17. The container system of claim 16, wherein said payload is a medicine having a temperature of between about 2 degrees and about 8 degrees Celsius, wherein said outer layer, said inner layer and said first middle layer of said at least one inner box side and said inner box bottom are at about room temperature and said container system is configured to maintain said medicine at a temperature of between about 2 degrees and about 8 degrees Celsius when the container system is subjected to 22.degree. C. for the first four hours, 35.degree. C. for the next six hours, 30.degree. C. for the next 56 hours and 35.degree. C. for the last six hours.

18. The container system of claim 17, wherein substantially all of the water-based refrigerant is at a temperature of no more than about 0.degree. C.

19. The container system of claim 17, wherein said inner box bottom further comprises a second middle layer comprising a second insulating material other than cardboard located between said outer layer of said bottom and said inner layer of said bottom, and further wherein said second insulating material other than cardboard is an insulant other than water.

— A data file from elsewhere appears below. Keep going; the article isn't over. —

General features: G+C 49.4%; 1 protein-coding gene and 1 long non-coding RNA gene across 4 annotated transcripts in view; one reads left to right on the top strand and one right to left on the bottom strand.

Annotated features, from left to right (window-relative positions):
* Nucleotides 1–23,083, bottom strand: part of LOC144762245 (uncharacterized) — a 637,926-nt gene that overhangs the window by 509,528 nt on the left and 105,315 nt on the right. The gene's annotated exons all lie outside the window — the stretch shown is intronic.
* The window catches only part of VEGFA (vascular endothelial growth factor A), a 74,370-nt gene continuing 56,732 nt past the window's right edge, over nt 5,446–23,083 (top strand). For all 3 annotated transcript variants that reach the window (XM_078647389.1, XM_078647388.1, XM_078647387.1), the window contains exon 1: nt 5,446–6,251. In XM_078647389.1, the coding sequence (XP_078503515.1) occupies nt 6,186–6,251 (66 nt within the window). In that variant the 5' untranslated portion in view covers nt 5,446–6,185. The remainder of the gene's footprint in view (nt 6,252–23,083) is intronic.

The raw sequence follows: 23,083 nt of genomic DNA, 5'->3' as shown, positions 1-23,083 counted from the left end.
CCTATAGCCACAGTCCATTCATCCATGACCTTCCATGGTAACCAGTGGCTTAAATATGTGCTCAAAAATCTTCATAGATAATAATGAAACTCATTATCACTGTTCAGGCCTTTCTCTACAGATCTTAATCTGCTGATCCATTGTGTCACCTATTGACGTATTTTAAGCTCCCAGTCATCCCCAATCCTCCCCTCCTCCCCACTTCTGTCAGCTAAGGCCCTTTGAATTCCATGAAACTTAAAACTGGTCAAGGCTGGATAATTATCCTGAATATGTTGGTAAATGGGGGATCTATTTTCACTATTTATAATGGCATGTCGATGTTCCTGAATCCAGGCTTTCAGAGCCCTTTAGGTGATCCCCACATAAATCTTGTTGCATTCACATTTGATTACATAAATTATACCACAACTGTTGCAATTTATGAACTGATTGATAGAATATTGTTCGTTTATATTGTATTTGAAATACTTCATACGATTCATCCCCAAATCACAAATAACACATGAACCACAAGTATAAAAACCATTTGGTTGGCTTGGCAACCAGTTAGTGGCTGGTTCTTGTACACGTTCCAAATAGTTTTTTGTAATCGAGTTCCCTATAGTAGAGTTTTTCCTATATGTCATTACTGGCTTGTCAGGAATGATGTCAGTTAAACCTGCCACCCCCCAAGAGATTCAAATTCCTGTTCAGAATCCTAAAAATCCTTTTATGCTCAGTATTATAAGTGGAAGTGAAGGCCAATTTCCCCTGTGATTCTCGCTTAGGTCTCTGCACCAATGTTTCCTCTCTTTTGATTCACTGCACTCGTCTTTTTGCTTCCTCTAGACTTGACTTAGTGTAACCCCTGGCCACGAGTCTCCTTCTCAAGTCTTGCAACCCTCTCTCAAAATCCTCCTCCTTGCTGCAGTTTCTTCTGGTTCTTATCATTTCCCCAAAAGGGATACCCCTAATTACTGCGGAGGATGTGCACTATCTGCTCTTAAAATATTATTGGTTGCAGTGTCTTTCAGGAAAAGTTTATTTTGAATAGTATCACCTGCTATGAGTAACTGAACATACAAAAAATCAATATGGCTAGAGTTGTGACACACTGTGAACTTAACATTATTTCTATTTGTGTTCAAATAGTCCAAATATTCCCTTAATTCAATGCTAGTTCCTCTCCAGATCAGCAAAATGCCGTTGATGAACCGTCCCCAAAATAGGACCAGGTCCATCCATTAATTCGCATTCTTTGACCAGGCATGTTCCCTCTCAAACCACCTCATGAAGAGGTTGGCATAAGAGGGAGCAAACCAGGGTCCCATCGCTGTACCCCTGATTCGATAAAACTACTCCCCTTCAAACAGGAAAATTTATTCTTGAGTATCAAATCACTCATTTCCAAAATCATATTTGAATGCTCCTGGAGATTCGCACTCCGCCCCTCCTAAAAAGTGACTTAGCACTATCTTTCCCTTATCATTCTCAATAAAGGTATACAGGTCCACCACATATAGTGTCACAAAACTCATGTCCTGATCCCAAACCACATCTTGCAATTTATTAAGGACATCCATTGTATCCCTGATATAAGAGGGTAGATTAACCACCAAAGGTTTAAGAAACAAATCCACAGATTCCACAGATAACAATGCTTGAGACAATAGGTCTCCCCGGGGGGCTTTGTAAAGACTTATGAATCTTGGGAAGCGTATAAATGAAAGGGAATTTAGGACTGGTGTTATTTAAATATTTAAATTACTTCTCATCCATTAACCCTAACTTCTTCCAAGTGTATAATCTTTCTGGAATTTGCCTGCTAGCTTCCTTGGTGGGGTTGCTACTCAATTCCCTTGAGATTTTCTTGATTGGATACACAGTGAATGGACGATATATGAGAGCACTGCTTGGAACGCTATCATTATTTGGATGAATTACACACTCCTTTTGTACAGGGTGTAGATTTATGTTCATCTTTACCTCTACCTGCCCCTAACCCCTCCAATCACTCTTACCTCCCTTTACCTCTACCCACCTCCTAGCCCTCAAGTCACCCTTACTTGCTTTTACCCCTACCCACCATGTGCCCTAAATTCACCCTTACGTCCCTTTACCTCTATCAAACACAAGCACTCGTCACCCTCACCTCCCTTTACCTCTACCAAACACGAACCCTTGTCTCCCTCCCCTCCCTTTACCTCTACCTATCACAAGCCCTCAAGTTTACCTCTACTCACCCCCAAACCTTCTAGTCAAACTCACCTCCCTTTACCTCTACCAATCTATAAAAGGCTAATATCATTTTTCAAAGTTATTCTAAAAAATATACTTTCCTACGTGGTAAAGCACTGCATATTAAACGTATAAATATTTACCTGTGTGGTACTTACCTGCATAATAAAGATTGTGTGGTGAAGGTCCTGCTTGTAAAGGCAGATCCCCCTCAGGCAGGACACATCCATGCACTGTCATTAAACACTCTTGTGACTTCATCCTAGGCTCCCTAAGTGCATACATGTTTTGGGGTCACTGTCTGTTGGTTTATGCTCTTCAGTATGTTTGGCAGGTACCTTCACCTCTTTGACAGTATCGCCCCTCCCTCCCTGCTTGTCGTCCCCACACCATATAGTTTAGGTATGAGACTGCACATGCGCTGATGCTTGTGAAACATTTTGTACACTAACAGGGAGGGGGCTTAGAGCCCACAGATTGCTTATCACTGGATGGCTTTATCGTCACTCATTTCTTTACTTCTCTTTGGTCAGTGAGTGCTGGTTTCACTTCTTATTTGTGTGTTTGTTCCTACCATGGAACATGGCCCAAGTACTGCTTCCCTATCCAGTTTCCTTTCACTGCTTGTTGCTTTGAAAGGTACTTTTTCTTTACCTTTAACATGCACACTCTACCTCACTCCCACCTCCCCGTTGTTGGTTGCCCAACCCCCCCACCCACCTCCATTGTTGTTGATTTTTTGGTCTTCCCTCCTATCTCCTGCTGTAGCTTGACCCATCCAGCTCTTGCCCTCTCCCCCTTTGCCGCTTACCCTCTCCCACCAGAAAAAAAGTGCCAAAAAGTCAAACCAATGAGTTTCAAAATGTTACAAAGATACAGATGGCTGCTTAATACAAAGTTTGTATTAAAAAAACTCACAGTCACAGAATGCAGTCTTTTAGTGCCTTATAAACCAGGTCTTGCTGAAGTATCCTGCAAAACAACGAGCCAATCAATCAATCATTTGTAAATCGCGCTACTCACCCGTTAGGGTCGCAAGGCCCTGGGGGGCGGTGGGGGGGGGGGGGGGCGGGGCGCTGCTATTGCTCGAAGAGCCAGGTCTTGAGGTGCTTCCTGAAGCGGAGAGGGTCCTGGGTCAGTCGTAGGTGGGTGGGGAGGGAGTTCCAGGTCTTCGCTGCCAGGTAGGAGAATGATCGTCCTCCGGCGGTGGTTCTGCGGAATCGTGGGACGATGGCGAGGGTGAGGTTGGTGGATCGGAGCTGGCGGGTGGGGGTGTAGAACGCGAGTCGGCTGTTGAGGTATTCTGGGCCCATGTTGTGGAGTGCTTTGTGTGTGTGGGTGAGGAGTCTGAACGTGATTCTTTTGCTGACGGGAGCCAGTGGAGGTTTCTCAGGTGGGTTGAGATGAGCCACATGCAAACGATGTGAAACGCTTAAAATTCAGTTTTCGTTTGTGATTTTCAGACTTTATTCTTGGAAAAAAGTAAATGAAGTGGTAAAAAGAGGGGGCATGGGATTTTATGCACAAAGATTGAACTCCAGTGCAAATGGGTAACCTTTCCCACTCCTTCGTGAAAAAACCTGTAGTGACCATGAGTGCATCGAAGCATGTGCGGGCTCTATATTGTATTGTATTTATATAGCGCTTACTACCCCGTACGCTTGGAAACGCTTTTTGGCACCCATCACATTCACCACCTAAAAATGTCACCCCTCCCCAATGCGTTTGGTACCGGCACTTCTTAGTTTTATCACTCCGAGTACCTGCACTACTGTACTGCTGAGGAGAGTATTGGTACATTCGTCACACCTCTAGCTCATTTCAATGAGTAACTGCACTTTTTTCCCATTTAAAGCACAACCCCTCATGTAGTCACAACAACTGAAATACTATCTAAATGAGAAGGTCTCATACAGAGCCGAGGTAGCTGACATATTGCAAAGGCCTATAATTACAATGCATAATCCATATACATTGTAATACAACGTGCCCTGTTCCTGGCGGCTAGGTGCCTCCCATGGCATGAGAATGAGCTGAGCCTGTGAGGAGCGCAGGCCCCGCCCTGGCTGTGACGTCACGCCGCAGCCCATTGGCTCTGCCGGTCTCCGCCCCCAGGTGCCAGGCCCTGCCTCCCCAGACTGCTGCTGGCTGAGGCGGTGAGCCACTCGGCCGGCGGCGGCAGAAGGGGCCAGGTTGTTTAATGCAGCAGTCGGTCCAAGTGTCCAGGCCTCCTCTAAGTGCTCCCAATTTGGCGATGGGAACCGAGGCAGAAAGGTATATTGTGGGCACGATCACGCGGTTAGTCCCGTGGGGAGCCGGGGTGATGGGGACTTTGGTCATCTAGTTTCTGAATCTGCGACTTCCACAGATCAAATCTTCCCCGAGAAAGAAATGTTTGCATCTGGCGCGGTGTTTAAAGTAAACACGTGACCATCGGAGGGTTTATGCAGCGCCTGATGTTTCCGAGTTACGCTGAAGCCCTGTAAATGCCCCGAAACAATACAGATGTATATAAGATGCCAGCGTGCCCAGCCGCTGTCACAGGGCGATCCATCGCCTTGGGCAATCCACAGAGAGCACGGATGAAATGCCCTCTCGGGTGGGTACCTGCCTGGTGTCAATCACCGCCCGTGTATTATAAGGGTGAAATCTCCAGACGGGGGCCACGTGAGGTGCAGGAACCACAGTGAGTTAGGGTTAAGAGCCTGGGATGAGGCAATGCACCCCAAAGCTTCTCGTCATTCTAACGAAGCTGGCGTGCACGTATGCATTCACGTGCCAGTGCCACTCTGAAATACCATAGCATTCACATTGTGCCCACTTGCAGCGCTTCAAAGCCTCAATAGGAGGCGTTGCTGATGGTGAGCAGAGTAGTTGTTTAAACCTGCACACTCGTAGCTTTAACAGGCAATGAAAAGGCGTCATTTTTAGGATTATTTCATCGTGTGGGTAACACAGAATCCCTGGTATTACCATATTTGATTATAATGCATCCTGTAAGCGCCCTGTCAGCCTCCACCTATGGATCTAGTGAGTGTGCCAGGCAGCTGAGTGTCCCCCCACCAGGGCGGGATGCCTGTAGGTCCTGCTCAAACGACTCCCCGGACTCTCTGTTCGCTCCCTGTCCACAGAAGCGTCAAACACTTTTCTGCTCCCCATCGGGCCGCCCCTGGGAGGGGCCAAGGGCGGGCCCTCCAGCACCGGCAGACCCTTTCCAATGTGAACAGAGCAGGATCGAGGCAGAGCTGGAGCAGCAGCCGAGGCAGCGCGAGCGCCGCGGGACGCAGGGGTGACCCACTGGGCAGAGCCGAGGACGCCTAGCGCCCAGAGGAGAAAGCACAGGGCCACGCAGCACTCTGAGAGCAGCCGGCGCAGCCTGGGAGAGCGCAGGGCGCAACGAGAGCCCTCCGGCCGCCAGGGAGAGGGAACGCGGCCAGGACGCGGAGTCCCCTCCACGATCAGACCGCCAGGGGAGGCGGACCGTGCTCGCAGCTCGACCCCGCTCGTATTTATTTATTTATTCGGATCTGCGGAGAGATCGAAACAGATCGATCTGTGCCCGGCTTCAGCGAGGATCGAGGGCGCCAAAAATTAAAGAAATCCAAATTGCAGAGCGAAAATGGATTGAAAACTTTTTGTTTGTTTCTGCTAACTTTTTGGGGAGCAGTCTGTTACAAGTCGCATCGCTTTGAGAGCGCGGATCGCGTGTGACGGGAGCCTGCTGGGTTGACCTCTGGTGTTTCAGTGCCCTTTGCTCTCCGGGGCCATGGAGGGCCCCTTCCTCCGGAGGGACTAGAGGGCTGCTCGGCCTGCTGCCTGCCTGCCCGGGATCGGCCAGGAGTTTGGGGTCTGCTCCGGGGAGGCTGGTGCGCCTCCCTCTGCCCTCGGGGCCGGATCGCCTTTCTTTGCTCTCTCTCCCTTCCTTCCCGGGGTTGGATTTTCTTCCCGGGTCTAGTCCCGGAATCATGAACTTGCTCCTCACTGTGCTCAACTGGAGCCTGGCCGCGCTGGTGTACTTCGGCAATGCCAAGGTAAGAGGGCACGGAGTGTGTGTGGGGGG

20. A container system comprising: a) a first outer container having an exterior, an interior, a bottom, at least one side extending upwardly from the bottom, and a lid opposite said first outer container bottom, said first outer container comprised of an insulating material other than cardboard; b) a second outer container having an exterior, an interior, a bottom, at least one side extending upwardly from said second outer container bottom, and a lid opposite said second outer container bottom, said second outer container interior comprising said first outer container, said second outer container in the form of a cardboard box; c) an inner container disposed in said first outer container interior and comprising an interior, an exterior, a bottom, at least one side extending upwardly from the inner container bottom, and a removable lid opposite said inner container bottom and comprising a lid insulating material, said removable lid of said inner container at about room temperature, said inner container bottom and said at least one side of said inner container at about room temperature and comprising an outer layer comprising a first insulating material, a first middle layer interior to said outer layer and comprising a second insulating material, said second insulating material different than said first insulating material, and an inner layer comprising a third insulating material, said third insulating material different than said second insulating material, said inner layer interior to said outer layer and said first middle layer, wherein at least one of i) said lid insulating material, ii) said second insulating material of said inner container bottom, and iii) said third insulating material of said inner container bottom comprises liquid water having an inner layer water temperature, said inner layer water temperature being about room temperature; d) a medicine container comprising a medicine having a temperature between about 2 degrees Celsius and 8 degrees Celsius, said medicine container disposed in said inner container interior; and e) at least one refrigerant container comprising water-based refrigerant spaced about said first outer container interior, said at least one refrigerant container located exterior to said inner container, said water-based refrigerant having a refrigerant temperature, said refrigerant temperature less than said inner layer water temperature.